Tuesday, January 05, 2010

Aussie word of the day: fake-out edition

My brother Sam, who finds Jason's linguistic machinations hilarious, recently heard someone exclaim "cheese and rice," and assumed that the person was Australian and was using rhyming slang in place of "Jesus Christ!"*

For the uninitiated, rhyming slang involves using replacing a word with other words, with the last word rhyming with the word it's intended to replace, e.g., "cheese and kisses" for "missus," "frog and toad" for "road," "Pat Malone" for "alone," etc. It gets even more convoluted when the last word (i.e., the rhyming one) is left off altogether, like when "septic tank" is used to refer to an American ("Yank"), but "tank" is omitted and "septic" is abbreviated to "seppo."

Have I mentioned that Aussies are a little nuts?


In Sam's case, he was right. The person was undoubtedly either Aussie (or maybe British), and was using "cheese and rice" as a sub for "Jesus Christ."

But sometimes Jason will use an expression that sounds to me like it should be part of a rhyming combination, but actually isn't, so I'll sit there racking my brain trying to figure out what he's trying to say and what's supposed to rhyme with what.

My favorite example is "she'll be apples," which means "everything will be OK." As in, "Don't worry about the party, love. We'll get what we need from the store and I'll watch the kids while you cook, and everything will get done in time. She'll be apples!"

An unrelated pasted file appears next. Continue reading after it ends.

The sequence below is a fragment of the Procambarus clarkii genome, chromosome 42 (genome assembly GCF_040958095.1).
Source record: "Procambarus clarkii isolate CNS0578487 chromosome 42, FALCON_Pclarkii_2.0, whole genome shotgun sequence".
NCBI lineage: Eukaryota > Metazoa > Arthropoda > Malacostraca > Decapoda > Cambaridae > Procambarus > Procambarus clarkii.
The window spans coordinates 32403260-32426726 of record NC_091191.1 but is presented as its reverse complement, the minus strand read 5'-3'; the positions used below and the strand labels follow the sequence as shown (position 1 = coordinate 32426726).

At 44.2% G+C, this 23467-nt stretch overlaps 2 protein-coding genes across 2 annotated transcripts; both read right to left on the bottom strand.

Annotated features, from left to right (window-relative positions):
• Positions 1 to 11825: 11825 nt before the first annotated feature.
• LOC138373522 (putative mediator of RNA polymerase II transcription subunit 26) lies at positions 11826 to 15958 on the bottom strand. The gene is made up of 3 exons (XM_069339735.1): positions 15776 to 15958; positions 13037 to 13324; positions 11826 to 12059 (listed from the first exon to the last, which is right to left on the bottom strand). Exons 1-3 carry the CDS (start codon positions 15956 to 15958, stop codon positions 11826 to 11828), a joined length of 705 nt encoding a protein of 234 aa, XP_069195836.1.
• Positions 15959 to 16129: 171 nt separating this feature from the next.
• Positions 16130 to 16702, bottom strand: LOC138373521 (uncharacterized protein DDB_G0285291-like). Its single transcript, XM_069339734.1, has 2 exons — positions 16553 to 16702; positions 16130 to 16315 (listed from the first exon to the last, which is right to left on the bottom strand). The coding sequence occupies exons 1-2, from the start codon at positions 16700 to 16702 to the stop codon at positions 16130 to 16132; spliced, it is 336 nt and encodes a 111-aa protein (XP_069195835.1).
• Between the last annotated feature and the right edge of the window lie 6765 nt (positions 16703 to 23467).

The first time I heard this phrase, I assumed that "apples" was part of a rhyming combination, so I was sitting there with my brow furrowed and smoke coming out of my ears, trying to be all clever and figure it out, as I thought to myself, "apples and pears? what rhymes with pears? apples and something else??"

And Jason saw the confused look on my face and asked, "what's up?"

"Apples and pears?"


"What goes with apples?"

"What are you talking about?"

"What's 'apples'? You said, 'she'll be apples.'"

He laughed and explained what it meant.

"Oh, OK. You're not just messing with me?"

"Fair dinkum, baby, I wouldn't do that!"


*Incidentally, I did some research and discovered that the Cockney rhyming slang for "jew" is "five and two." But Jason said he'd never heard this, so it must be a Brits-only kind of thing.

1 comment:

  1. Lori B3:51 PM

    Cheese and rice is now going to be my new swear word. Love it.